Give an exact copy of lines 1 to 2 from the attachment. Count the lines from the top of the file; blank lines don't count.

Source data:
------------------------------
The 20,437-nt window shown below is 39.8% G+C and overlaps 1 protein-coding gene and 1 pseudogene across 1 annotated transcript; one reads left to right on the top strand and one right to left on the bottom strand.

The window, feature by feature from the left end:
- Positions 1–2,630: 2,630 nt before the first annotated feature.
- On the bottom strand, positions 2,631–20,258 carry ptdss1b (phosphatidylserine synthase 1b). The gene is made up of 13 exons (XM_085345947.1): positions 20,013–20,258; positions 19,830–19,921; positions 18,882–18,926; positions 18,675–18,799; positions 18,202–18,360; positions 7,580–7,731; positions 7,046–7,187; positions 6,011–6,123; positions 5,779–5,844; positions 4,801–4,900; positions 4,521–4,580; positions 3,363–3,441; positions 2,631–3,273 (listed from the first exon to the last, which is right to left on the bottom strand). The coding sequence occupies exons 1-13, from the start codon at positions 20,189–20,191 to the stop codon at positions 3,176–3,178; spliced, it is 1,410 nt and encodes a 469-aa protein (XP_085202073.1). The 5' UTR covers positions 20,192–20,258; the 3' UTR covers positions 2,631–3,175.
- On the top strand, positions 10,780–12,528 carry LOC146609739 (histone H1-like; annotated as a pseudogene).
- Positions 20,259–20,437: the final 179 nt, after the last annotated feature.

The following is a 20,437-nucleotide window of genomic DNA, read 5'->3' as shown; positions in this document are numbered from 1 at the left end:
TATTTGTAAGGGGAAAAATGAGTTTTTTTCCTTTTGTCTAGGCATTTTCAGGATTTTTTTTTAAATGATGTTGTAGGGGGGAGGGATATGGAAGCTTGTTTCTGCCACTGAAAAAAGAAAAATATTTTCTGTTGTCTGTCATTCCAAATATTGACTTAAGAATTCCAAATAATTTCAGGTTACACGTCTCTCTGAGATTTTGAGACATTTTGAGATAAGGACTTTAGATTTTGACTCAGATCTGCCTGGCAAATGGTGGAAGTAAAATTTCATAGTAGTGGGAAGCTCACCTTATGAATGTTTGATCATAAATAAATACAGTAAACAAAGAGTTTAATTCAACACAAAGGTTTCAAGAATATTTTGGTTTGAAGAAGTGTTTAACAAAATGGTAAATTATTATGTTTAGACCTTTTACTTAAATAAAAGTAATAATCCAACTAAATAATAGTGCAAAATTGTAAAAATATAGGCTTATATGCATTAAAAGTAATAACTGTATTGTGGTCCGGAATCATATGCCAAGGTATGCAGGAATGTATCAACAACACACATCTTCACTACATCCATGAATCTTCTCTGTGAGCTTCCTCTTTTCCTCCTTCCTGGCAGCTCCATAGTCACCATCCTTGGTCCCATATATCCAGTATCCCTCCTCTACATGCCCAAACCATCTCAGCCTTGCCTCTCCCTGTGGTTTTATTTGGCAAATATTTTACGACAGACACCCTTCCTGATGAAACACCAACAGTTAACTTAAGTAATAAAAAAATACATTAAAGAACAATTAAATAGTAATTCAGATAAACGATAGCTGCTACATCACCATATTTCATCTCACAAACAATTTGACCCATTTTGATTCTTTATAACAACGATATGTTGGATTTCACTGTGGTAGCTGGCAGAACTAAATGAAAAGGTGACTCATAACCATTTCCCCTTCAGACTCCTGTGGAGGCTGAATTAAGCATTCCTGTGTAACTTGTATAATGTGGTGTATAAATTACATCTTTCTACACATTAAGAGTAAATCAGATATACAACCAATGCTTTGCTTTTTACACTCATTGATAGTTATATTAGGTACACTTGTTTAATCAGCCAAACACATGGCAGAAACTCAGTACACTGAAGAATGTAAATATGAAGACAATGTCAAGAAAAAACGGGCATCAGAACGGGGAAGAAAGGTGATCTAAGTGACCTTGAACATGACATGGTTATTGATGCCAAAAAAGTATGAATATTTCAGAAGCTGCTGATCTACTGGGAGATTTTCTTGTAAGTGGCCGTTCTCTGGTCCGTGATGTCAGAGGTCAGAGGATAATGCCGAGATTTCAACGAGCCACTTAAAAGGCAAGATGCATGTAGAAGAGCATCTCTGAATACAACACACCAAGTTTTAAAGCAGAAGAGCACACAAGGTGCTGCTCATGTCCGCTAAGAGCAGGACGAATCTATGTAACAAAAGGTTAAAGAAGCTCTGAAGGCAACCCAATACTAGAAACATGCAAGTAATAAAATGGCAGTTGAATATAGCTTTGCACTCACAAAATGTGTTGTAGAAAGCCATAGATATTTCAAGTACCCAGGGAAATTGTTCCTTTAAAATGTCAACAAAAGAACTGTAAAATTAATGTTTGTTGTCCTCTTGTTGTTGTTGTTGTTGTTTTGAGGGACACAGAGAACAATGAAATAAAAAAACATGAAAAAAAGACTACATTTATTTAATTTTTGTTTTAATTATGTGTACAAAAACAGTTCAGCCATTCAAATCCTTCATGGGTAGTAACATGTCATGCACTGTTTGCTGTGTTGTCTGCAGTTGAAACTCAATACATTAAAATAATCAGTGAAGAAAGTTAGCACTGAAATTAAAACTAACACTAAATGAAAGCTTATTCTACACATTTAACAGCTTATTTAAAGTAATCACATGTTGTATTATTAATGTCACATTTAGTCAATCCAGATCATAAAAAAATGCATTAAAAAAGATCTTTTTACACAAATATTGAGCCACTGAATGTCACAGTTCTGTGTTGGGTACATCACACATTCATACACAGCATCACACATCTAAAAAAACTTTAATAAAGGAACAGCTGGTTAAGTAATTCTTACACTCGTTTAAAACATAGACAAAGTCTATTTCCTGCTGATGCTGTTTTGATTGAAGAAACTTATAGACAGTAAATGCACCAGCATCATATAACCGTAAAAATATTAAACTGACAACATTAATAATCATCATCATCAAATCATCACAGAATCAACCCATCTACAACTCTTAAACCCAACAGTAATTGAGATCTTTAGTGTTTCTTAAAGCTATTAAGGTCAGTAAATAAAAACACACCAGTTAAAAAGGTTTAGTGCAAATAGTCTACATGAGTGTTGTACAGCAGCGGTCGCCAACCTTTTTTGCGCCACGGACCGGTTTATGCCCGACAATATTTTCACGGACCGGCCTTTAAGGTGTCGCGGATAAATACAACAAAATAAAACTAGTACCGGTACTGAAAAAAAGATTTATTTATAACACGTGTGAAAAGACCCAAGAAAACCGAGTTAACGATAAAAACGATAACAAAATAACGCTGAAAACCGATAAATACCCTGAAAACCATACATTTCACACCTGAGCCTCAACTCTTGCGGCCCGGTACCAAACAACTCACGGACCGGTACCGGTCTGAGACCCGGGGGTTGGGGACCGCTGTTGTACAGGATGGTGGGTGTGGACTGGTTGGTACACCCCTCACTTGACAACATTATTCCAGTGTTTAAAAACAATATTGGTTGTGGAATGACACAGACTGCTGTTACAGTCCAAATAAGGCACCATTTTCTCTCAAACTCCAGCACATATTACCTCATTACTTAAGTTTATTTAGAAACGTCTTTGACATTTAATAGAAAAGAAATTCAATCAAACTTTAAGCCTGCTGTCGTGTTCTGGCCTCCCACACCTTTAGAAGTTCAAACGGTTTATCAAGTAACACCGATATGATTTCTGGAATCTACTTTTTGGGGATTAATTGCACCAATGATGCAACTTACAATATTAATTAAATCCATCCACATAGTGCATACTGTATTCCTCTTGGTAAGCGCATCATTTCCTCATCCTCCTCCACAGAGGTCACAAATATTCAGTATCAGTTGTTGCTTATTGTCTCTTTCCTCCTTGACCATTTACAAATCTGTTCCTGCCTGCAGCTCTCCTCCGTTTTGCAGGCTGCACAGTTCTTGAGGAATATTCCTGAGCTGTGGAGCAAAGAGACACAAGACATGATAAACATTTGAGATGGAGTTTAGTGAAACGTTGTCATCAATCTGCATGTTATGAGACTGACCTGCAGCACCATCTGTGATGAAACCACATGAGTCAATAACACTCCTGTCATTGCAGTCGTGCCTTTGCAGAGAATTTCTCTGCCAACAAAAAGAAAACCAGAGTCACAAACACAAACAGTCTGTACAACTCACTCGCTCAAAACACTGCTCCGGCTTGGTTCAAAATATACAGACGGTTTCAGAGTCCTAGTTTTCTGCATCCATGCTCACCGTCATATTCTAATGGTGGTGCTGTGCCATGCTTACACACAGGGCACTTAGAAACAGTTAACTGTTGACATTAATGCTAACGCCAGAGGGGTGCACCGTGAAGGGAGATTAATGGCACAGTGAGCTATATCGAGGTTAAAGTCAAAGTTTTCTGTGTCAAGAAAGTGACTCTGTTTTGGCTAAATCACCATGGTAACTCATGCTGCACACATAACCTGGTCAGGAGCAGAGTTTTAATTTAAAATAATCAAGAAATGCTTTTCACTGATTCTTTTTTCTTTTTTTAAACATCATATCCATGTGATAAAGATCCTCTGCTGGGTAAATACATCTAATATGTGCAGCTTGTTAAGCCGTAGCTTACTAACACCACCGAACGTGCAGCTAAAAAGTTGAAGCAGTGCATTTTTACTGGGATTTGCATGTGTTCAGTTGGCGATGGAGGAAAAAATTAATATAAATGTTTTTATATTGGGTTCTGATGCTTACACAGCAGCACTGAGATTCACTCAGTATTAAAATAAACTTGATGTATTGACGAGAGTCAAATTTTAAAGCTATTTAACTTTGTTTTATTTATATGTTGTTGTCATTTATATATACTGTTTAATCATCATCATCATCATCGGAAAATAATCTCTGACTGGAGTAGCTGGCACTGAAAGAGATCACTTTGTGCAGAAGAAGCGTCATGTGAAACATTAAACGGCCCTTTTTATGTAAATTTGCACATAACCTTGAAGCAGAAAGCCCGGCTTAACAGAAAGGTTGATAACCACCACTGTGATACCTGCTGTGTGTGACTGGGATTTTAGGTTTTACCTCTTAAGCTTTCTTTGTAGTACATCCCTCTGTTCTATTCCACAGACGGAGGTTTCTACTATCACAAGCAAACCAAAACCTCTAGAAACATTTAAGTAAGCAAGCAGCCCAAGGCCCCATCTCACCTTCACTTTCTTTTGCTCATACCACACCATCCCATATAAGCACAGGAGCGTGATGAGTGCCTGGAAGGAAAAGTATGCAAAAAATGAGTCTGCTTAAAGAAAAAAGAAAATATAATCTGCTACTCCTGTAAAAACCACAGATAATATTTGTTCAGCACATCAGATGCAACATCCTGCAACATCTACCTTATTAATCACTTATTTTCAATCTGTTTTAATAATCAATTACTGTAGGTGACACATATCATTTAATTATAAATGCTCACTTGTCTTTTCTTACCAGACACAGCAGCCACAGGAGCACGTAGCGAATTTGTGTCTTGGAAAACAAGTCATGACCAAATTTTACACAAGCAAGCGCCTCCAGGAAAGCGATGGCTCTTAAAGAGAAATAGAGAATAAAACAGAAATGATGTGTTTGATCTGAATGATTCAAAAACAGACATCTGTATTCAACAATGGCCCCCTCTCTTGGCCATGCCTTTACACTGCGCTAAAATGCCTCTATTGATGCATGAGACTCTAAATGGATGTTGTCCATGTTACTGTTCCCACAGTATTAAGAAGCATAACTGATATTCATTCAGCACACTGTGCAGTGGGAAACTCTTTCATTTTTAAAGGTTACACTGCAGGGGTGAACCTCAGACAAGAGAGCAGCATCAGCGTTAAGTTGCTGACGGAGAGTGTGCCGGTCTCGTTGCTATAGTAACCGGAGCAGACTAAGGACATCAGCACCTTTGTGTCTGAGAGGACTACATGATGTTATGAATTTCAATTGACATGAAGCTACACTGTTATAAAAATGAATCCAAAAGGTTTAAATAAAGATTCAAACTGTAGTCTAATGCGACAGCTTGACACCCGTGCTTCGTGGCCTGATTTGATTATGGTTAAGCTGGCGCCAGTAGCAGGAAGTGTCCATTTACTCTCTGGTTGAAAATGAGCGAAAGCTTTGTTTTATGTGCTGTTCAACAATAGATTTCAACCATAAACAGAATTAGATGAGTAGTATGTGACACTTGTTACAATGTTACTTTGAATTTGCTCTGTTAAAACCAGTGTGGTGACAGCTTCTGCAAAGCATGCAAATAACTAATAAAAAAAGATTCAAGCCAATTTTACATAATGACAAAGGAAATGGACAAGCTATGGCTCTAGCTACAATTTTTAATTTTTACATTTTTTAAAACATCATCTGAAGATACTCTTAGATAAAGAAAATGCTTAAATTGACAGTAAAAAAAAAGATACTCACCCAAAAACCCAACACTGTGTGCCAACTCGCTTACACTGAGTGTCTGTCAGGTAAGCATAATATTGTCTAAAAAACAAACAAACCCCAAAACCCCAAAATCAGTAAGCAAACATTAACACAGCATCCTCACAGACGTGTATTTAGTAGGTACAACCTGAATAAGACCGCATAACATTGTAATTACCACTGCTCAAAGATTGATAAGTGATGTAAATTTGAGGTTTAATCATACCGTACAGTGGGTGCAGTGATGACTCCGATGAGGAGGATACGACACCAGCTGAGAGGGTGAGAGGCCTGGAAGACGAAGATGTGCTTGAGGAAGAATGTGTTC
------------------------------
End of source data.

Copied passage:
The 20,437-nt window shown below is 39.8% G+C and overlaps 1 protein-coding gene and 1 pseudogene across 1 annotated transcript; one reads left to right on the top strand and one right to left on the bottom strand.

The window, feature by feature from the left end: